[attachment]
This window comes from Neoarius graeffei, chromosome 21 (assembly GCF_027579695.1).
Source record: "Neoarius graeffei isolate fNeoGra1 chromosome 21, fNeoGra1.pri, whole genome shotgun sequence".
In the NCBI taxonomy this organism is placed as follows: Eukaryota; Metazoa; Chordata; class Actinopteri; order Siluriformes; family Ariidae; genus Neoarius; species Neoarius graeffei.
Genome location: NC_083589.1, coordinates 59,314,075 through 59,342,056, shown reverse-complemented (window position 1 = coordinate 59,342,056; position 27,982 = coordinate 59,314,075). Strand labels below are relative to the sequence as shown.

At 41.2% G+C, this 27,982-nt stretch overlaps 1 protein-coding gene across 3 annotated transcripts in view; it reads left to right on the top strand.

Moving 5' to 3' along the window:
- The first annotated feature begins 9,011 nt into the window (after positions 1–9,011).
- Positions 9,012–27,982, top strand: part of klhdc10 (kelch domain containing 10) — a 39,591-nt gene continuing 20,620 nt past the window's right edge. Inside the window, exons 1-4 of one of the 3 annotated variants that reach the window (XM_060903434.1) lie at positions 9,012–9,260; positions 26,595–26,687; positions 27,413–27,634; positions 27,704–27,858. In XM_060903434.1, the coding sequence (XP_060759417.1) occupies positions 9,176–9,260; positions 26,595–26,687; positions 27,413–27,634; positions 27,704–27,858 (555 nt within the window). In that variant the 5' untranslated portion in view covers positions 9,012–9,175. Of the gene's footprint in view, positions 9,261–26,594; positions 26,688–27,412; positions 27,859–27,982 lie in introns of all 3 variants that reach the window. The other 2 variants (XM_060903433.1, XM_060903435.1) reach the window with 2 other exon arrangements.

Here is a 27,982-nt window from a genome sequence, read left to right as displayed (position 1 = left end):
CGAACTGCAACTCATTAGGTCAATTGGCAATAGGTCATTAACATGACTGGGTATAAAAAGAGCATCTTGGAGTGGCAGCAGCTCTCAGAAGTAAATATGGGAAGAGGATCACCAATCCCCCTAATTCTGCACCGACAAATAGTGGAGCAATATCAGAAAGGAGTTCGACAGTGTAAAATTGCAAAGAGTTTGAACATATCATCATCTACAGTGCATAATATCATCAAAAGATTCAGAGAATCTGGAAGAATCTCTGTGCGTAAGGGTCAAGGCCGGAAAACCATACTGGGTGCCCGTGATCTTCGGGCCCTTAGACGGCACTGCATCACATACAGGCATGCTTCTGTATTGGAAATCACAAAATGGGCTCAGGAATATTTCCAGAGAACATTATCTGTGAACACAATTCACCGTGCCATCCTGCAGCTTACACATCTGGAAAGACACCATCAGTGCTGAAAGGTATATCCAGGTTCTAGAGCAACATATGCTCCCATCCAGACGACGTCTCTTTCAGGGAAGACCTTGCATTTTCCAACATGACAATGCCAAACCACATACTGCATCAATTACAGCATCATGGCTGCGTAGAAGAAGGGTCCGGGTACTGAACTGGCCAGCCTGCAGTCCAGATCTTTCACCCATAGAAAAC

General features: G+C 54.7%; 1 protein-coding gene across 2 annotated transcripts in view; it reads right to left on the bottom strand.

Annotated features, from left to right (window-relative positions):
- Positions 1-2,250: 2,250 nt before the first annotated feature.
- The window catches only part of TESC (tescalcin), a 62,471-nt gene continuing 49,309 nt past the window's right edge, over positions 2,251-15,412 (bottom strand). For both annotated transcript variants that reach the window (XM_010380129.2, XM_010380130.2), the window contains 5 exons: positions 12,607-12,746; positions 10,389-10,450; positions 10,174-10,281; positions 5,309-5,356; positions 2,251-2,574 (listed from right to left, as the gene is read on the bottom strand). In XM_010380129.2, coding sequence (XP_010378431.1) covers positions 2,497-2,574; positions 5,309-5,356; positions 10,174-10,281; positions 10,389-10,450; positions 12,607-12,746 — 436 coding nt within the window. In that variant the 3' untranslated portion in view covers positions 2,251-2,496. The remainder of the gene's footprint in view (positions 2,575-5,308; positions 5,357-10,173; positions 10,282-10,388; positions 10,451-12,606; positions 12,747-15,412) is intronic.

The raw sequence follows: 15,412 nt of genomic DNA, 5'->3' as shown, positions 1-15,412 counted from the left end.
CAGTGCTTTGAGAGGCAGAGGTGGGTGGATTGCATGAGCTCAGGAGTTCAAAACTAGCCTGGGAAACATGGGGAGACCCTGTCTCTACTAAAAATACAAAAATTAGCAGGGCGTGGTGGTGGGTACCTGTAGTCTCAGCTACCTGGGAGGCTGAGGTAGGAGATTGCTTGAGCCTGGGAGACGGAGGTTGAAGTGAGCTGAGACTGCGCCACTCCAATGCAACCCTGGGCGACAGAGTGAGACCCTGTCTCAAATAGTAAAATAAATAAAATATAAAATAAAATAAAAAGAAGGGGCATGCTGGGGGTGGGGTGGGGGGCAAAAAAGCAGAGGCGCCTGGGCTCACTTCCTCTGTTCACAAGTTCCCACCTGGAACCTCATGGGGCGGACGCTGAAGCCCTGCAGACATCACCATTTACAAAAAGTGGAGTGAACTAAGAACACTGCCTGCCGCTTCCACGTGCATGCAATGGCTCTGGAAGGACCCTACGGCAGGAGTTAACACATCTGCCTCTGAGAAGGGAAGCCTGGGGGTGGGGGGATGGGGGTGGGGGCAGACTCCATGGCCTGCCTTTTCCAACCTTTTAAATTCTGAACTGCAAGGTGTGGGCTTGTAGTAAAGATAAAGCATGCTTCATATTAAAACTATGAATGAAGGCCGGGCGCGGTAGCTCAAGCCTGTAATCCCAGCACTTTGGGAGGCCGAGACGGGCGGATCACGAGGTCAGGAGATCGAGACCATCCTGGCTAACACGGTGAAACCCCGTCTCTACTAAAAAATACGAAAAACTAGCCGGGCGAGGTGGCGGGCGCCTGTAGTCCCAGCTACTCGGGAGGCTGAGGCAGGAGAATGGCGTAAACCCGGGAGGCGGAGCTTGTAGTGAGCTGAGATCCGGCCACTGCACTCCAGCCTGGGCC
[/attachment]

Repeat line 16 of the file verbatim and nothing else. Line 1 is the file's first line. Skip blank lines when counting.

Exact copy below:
CAGTGCTTTGAGAGGCAGAGGTGGGTGGATTGCATGAGCTCAGGAGTTCAAAACTAGCCTGGGAAACATGGGGAGACCCTGTCTCTACTAAAAATACAAAAATTAGCAGGGCGTGGTGGTGGGTACCTGTAGTCTCAGCTACCTGGGAGGCTGAGGTAGGAGATTGCTTGAGCCTGGGAGACGGAGGTTGAAGTGAGCTGAGACTGCGCCACTCCAATGCAACCCTGGGCGACAGAGTGAGACCCTGTCTCAAATAGTAAAATAAATAAAATATAAAATAAAATAAAAAGAAGGGGCATGCTGGGGGTGGGGTGGGGGGCAAAAAAGCAGAGGCGCCTGGGCTCACTTCCTCTGTTCACAAGTTCCCACCTGGAACCTCATGGGGCGGACGCTGAAGCCCTGCAGACATCACCATTTACAAAAAGTGGAGTGAACTAAGAACACTGCCTGCCGCTTCCACGTGCATGCAATGGCTCTGGAAGGACCCTACGGCAGGAGTTAACACATCTGCCTCTGAGAAGGGAAGCCTGGGGGTGGGGGGATGGGGGTGGGGGCAGACTCCATGGCCTGCCTTTTCCAACCTTTTAAATTCTGAACTGCAAGGTGTGGGCTTGTAGTAAAGATAAAGCATGCTTCATATTAAAACTATGAATGAAGGCCGGGCGCGGTAGCTCAAGCCTGTAATCCCAGCACTTTGGGAGGCCGAGACGGGCGGATCACGAGGTCAGGAGATCGAGACCATCCTGGCTAACACGGTGAAACCCCGTCTCTACTAAAAAATACGAAAAACTAGCCGGGCGAGGTGGCGGGCGCCTGTAGTCCCAGCTACTCGGGAGGCTGAGGCAGGAGAATGGCGTAAACCCGGGAGGCGGAGCTTGTAGTGAGCTGAGATCCGGCCACTGCACTCCAGCCTGGGCC